The paintings that make up Pintupi Way, over 90 of them, offer a window into thousands of years of culture and survival for the Pintupi people of the Western Desert.
“The Pintupi roamed the vast desert for millennia, and to survive needed to hold everything about their Country in their mind,” says curator Christopher Hodges. “Their paintings capture this holistic view of their precious land.”
The artists on show are both living and late members of the Alice Springs-based Papunya Tula Artists co-operative, regarded as the very first Aboriginal arts business, dating back to 1972 and celebrating 50 years last year. Hodges describes Pintupi Way as the “most significant” exhibition Papunya Tula has ever staged, providing a cross-section of styles, as well as present work from established and emerging artists.
“United by their expression of the remoteness and the colours of the Pintupi’s traditional lands, the exhibiting works also emphasise the subtle but defined distinctions and diversity within the broad category of Pintupi art.”
“The first painting you will see is by grand master Uta Uta Tjangala, flanked by contemporary maestro Ronnie Tjampitjinpa,” says Hodges. “In the next room Mantua Nangala and Yukultji Napangati bring the best of the new generation, among other masters like George Tjungurrayi and Makinti Napanangka.”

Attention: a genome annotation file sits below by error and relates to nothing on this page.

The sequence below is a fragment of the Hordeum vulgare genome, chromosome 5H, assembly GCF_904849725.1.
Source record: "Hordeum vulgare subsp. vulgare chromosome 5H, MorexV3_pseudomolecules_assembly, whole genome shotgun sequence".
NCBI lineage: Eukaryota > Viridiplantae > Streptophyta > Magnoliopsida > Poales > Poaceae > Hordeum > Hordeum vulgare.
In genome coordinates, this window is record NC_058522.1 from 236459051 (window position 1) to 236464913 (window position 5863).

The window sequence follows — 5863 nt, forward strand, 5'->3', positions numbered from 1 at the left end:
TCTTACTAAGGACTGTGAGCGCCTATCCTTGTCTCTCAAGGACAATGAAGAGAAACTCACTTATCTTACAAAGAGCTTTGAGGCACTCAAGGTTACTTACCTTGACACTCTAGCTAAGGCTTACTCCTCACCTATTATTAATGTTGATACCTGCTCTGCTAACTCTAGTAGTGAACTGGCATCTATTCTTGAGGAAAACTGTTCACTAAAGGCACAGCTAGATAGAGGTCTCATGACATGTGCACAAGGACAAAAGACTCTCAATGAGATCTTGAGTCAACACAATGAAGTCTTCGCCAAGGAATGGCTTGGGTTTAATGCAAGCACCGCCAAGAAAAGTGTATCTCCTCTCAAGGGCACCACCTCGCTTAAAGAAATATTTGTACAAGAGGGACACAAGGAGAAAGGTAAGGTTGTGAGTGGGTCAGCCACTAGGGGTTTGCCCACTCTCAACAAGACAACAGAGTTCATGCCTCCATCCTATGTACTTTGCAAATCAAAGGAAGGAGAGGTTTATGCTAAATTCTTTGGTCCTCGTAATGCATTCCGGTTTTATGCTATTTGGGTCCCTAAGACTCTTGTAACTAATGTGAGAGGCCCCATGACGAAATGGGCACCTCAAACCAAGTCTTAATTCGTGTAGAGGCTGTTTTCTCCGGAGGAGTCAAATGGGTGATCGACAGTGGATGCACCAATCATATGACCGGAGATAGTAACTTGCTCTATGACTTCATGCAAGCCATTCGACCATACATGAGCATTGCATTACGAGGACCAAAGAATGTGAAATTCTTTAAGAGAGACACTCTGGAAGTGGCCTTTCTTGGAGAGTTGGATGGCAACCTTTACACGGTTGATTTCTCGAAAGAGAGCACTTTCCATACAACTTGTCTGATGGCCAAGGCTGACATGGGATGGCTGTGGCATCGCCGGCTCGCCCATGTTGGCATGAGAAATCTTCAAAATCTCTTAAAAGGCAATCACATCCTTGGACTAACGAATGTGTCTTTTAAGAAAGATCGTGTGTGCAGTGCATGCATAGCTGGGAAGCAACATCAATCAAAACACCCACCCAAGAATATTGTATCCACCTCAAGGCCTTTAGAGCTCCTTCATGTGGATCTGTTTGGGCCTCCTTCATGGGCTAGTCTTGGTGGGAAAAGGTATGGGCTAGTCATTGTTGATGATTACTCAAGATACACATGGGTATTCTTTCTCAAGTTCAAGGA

United by their expression of the remoteness and the colours of the Pintupi’s traditional lands, the exhibiting works also emphasise the subtle but defined distinctions and diversity within the broad category of Pintupi art.
“The nature of Pintupi artists is to tell their stories in their own way and thus each artist has a unique style within the genre,” says Hodges. “Each artist has refined their very personal techniques that clearly distinguish their work. Overall, there is a cohesive and clear understanding of space, and a restrained but persistent energy. In some works it’s emphatic, while in others the delicately nuanced surfaces are sublimely seductive.”
This article was originally published in the November/December 2023 print edition of Art Guide Australia.
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